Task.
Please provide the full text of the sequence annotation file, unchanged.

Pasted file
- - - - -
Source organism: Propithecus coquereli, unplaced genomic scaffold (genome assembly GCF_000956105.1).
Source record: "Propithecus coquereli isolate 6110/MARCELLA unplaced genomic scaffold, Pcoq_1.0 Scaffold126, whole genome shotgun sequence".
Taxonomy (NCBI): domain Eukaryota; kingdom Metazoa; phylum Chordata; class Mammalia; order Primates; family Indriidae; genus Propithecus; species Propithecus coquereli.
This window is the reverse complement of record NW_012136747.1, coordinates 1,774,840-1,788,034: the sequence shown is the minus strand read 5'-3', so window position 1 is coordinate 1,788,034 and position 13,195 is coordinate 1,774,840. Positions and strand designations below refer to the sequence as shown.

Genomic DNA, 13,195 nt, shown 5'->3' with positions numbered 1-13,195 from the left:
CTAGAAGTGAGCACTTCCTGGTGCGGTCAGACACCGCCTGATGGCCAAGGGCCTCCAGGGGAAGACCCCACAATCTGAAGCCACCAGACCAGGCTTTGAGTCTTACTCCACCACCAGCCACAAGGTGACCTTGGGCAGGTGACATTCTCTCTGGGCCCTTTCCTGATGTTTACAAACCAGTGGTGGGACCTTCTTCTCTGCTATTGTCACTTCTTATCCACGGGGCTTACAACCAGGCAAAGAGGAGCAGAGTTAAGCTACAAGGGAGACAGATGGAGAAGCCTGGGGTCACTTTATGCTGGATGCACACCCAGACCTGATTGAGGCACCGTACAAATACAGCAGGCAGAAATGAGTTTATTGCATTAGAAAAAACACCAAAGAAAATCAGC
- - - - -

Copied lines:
Source organism: Propithecus coquereli, unplaced genomic scaffold (genome assembly GCF_000956105.1).
Source record: "Propithecus coquereli isolate 6110/MARCELLA unplaced genomic scaffold, Pcoq_1.0 Scaffold126, whole genome shotgun sequence".
Taxonomy (NCBI): domain Eukaryota; kingdom Metazoa; phylum Chordata; class Mammalia; order Primates; family Indriidae; genus Propithecus; species Propithecus coquereli.
This window is the reverse complement of record NW_012136747.1, coordinates 1,774,840-1,788,034: the sequence shown is the minus strand read 5'-3', so window position 1 is coordinate 1,788,034 and position 13,195 is coordinate 1,774,840. Positions and strand designations below refer to the sequence as shown.

Genomic DNA, 13,195 nt, shown 5'->3' with positions numbered 1-13,195 from the left:
CTAGAAGTGAGCACTTCCTGGTGCGGTCAGACACCGCCTGATGGCCAAGGGCCTCCAGGGGAAGACCCCACAATCTGAAGCCACCAGACCAGGCTTTGAGTCTTACTCCACCACCAGCCACAAGGTGACCTTGGGCAGGTGACATTCTCTCTGGGCCCTTTCCTGATGTTTACAAACCAGTGGTGGGACCTTCTTCTCTGCTATTGTCACTTCTTATCCACGGGGCTTACAACCAGGCAAAGAGGAGCAGAGTTAAGCTACAAGGGAGACAGATGGAGAAGCCTGGGGTCACTTTATGCTGGATGCACACCCAGACCTGATTGAGGCACCGTACAAATACAGCAGGCAGAAATGAGTTTATTGCATTAGAAAAAACACCAAAGAAAATCAGC